With Pride Month coming to an end, PrideAM has issued “Queer Lived Experience Report 2022,” which details how Canada’s ad agencies are failing their 2SLGBTQ+ staff and calls on them to do more to create more inclusive workplaces.
The report, which is based on the 2020 ICA Talent Census, found that 11% of 2SLGBTQ+ respondents have experienced homophobia in their agency and are 75% more likely to experience sexual harassment.
The report’s authors, Jerry Jarosinski, Deven Dionisi, and Sam Archibald, say that despite the perception that advertising is generally a progressive industry, the research shows there are meaningful problems.
“There is a misconception that because agencies are a part of the creative industry, homophobia, biphobia, and transphobia are absent, or less pronounced than in the average workplace. Or perhaps think the industry is immune to these issues,” they wrote in the introduction to the report. “Discrimination is systemic and privilege is structural.”
The purpose of the report was to measure how 2SLGBTQ+ individuals feel about their work experience, establish benchmarks to identify priorities, and develop solutions to create more inclusive and diverse workplace cultures.
“This is a stepping stone,” said Jarosinski, senior director, CRM strategy at Klick. ”We will definitely look at a follow-up study to dig deeper into these issues and also to recruit more individuals to provide results.”
The researchers found four major findings:
- 2SLGBTQ+ representation in Canadian advertising is greater than the general population, however those 2SLGBTQ+ professionals are younger and have lower salaries than their straight colleagues;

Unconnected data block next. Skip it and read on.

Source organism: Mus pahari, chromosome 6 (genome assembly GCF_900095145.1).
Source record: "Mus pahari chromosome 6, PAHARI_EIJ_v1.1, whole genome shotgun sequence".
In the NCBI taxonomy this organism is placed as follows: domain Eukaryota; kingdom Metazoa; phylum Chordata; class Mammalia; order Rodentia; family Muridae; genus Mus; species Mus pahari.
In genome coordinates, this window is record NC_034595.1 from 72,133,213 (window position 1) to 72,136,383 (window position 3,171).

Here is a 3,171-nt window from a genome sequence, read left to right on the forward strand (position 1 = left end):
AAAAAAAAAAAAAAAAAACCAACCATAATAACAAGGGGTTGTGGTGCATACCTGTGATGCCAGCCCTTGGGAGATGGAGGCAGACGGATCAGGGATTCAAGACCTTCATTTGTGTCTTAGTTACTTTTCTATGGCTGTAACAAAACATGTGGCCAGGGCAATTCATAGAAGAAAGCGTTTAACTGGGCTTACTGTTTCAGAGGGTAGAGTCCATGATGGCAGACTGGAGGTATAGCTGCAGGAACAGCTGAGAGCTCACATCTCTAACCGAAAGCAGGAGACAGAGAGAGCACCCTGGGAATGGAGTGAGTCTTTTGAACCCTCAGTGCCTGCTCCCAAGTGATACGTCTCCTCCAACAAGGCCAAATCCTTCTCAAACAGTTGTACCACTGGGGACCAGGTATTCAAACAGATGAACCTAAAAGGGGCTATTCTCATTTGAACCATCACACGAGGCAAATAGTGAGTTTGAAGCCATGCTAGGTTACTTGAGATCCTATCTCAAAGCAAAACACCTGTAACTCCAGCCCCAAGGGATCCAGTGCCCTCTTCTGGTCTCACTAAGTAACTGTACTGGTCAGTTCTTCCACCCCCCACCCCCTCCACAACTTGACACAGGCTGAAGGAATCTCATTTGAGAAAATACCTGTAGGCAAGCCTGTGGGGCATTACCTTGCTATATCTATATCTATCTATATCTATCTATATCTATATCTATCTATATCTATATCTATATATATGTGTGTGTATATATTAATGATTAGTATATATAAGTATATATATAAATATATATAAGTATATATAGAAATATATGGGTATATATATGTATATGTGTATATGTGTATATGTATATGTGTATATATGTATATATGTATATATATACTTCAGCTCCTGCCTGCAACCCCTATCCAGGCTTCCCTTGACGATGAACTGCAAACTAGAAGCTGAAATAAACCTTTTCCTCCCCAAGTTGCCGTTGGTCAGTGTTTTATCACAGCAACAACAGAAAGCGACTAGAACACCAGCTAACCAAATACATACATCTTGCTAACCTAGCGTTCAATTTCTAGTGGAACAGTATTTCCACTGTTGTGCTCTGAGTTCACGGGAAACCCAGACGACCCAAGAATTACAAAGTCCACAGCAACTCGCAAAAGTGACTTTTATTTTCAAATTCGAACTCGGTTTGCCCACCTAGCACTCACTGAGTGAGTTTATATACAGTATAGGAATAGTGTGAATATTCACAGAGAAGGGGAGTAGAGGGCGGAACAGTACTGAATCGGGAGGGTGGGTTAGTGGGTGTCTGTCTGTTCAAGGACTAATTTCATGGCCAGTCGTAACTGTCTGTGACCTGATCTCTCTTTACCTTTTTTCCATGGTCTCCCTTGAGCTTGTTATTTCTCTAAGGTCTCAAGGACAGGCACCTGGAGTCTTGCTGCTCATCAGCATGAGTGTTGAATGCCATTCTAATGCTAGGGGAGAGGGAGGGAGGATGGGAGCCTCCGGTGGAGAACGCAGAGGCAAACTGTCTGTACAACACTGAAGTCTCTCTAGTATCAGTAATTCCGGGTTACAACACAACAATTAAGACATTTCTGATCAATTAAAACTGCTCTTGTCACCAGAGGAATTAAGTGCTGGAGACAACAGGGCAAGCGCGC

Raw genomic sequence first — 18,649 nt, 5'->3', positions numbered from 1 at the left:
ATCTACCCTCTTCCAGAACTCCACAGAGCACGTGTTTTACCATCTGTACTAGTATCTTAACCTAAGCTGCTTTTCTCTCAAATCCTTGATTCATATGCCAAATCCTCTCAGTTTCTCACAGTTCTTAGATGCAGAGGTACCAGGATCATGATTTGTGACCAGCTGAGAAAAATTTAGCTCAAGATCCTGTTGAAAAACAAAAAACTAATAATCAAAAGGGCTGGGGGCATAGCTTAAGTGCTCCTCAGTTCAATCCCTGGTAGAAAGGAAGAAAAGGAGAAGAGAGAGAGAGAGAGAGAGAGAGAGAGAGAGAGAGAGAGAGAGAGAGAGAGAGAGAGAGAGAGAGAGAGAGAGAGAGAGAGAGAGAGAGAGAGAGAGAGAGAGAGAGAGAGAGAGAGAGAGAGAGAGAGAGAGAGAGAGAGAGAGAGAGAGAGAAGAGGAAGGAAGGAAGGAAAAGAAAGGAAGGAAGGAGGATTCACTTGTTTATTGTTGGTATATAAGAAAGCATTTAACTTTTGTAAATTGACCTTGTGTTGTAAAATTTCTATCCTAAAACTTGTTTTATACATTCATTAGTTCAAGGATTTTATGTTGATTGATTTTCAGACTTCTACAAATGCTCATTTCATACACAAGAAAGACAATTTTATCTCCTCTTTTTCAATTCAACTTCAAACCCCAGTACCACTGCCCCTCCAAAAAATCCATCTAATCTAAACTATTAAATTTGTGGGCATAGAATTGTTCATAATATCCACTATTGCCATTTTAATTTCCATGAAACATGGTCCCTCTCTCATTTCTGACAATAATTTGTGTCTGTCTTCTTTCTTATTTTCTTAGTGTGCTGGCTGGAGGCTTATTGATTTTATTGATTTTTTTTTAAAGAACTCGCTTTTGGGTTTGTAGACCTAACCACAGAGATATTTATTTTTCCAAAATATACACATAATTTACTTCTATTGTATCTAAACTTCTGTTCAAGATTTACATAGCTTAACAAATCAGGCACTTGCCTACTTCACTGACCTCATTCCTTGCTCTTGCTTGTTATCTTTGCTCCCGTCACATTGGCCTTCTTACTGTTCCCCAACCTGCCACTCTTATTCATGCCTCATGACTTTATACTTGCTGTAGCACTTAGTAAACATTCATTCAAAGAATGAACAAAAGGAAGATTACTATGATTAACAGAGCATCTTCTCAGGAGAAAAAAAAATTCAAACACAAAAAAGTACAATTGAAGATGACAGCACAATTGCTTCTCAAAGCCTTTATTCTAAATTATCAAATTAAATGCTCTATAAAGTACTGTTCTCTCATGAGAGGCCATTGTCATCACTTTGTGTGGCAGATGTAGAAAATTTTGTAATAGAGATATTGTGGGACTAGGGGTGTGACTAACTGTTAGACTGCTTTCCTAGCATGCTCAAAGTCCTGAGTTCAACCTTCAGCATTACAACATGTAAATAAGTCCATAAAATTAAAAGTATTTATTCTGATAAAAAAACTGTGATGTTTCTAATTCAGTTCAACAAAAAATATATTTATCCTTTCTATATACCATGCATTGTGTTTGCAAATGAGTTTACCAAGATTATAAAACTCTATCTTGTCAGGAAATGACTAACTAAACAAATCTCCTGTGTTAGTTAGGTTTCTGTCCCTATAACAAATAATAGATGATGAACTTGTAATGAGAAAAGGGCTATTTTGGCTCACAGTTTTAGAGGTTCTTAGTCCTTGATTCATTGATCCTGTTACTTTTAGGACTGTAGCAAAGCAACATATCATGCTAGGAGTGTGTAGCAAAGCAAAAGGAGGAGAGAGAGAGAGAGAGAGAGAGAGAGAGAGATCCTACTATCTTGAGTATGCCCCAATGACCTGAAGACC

- There is evidence of “guarding of sexual or gender orientation and identity”;
- 2SLGBTQ+ respondents have experienced more discrimination in the workplace than straight workers; and
- Overall, 2SLGBTQ+ respondents hold favourable views of employer efforts to create bias-free cultures, but are “slightly more skeptical on agency change.”
“The exposure and familiarity with discrimination is an indicator as to why we have gaps in representation in our industry,” said Dionisi, director of marketing strategy and insights at Maple Leaf Sports & Entertainment Partnership.
And while there is greater representation in advertising than in the general population, 2SLGBTQ+ respondents were 29% less likely to be department leads or directors, and 31% less likely to be executives.
“We have more representation than in the general community, but the opportunity is for more 2SLGBTQ+ folk to be agency leaders, and to really have positions of power in the agency community,” said Archibald, owner and creative director of the creative agency Shortstop.
In terms of disclosure, 33% of respondents who identify as 2SLGBTQ+ did not answer the question: “Are you out?”
The authors said they could not conclude those people are not “out”; rather, they said, “it could indicate an absence or deficiency of emotional safety or security in order to disclose this status to a public, anonymous source.”
The authors conclude with an appeal to the industry.
The findings should be a starting point, they wrote. And rather than instinctively reach out to 2SLGBTQ+ to start a discussion on inclusion and representation, the first step should be to explore actions as an agency and through HR departments.
“Avoid tokenism and placing the burden on your out 2SLGBTQ+ employees to speak on behalf of the community, those in the industry, and those at the agency who might be withholding their authentic selves,” they said.